In 1928 Symonds (1928) recorded a case of Schilder's encephalitis, the disease being remarkable for its familial incidence and the presence of a progressive double hemiplegia. Since this date other writers have fully confirmed his observations.
Familial forms of Schilder's Encephalitis have been described by Ferraro (1928) and Van Bogaert and Nyssen (1936) while Bouman (1934) has emphasized that in children quadriplegia is the usual clinical finding.
The present report deals with the clinical and pathological findings in a girl who was the second of thirteen children in the family studied by Symonds. Clinically, the case was remarkable for the very long period of survival and pathologically, by reason of the extensive degree of spinal cord degeneration with but little evidence of sclerosis in the cerebral hemispheres.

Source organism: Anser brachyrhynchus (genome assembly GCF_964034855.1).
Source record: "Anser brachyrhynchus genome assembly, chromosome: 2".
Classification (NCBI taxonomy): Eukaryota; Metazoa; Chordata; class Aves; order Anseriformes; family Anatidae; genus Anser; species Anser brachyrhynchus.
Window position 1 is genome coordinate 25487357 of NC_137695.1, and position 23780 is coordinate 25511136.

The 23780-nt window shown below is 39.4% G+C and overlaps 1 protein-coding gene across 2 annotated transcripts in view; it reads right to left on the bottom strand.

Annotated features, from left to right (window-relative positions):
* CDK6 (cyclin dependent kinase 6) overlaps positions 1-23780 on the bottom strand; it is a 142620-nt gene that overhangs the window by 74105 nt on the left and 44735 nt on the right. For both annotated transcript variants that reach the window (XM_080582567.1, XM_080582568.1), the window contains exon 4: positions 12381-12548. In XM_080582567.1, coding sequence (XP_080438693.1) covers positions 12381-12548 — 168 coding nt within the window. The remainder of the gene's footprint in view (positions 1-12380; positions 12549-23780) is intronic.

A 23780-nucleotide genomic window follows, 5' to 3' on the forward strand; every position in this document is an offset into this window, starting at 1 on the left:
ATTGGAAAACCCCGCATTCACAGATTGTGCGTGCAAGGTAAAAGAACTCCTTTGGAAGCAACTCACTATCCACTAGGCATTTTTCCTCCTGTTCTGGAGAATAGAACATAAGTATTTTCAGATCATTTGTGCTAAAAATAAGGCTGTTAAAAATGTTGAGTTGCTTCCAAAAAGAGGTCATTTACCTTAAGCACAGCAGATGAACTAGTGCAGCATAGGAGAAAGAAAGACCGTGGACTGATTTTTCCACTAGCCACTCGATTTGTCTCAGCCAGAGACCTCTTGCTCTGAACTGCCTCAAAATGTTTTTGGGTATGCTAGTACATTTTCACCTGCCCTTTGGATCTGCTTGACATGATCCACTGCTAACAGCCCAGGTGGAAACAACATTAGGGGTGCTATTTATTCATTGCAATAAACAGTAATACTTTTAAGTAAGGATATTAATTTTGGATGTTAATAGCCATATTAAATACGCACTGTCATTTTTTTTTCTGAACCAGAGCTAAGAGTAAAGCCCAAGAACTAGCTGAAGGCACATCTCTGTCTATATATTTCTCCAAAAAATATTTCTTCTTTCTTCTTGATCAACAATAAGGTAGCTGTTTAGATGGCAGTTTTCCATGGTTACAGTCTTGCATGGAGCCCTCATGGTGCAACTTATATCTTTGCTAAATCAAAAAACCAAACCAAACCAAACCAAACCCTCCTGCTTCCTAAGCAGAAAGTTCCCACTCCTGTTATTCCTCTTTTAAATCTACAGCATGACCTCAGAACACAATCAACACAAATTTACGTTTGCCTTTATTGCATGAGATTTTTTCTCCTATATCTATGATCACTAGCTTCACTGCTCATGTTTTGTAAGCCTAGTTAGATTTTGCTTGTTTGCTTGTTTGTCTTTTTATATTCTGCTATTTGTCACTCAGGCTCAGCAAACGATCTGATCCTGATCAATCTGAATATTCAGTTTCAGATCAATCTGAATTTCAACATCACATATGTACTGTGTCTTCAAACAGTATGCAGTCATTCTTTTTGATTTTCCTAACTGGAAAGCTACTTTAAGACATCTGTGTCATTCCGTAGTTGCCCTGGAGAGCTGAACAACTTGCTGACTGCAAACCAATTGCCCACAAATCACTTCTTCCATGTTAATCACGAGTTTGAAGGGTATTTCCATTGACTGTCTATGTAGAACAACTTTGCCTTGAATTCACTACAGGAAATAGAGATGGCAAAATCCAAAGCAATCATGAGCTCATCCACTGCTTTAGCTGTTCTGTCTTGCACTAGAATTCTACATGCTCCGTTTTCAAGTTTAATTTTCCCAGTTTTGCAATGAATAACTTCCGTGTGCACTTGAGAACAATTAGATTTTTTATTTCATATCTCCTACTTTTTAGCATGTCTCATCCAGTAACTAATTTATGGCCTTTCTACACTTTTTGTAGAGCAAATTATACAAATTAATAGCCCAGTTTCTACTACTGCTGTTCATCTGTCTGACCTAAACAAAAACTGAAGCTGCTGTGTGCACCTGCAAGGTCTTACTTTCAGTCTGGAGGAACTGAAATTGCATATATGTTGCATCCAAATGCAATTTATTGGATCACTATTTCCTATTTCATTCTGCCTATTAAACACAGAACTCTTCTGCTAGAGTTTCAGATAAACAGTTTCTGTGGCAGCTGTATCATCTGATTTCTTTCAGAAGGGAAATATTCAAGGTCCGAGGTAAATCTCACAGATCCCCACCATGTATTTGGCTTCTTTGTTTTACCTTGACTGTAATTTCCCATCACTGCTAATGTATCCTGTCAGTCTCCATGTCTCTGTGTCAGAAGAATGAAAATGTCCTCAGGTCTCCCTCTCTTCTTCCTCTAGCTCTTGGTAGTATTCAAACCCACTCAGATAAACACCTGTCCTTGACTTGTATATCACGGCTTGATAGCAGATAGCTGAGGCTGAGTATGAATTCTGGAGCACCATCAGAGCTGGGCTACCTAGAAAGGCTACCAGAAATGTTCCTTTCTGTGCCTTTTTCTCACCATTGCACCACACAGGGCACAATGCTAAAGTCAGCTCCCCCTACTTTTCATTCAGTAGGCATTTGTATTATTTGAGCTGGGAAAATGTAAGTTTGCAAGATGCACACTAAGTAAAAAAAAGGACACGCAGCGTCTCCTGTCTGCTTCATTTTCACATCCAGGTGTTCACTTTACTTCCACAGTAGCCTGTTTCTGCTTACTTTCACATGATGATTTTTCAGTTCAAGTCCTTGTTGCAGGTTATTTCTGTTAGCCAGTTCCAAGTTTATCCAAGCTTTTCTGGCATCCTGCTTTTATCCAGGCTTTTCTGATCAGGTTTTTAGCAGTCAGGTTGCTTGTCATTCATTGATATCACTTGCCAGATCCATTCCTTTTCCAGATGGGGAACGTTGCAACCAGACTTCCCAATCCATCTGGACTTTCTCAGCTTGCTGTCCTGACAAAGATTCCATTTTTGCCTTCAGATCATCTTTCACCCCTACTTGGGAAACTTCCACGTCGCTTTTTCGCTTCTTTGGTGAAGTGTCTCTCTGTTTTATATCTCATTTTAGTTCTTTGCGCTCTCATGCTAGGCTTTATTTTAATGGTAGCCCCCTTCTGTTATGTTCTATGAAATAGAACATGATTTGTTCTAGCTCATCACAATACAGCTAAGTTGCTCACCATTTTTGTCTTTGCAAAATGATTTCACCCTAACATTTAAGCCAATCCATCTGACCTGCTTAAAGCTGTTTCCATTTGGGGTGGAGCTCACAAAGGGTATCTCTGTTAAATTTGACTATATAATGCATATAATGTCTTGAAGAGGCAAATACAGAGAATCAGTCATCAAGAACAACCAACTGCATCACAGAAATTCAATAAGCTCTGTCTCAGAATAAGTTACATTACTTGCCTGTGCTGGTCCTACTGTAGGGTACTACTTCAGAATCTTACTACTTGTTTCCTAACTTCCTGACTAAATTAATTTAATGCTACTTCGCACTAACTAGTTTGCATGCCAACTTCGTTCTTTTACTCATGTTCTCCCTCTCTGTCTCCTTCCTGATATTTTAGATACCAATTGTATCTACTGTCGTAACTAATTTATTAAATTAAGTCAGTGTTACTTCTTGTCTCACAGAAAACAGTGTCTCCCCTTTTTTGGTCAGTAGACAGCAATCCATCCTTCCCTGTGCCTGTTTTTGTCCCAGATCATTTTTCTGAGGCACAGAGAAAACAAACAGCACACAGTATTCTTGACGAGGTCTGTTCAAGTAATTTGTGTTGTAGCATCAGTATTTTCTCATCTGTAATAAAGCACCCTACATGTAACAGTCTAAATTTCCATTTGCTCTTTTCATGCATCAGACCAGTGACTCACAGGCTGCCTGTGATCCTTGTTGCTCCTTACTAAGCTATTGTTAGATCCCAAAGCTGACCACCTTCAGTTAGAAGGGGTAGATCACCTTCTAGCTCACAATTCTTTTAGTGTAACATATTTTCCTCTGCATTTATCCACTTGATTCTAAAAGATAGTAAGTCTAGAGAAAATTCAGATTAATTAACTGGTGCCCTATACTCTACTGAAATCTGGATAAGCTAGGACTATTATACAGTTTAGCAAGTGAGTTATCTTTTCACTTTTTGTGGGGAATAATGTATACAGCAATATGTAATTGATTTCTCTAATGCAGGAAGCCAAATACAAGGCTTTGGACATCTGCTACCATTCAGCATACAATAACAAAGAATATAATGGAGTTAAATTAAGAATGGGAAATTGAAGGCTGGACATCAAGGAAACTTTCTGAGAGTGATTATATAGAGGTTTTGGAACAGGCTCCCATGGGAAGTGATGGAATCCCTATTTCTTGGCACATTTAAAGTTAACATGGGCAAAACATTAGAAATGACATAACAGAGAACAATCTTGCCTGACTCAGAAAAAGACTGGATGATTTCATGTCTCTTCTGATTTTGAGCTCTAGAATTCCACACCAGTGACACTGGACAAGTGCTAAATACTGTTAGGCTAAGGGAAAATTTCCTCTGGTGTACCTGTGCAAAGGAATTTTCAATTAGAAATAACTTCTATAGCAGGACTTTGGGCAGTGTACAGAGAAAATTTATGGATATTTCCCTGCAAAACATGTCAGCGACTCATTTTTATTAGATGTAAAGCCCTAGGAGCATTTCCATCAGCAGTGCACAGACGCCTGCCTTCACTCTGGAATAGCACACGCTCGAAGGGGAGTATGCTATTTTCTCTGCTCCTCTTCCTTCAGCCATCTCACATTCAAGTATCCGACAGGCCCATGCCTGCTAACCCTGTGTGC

Email your librarian or administrator to recommend adding this journal to your organisation's collection.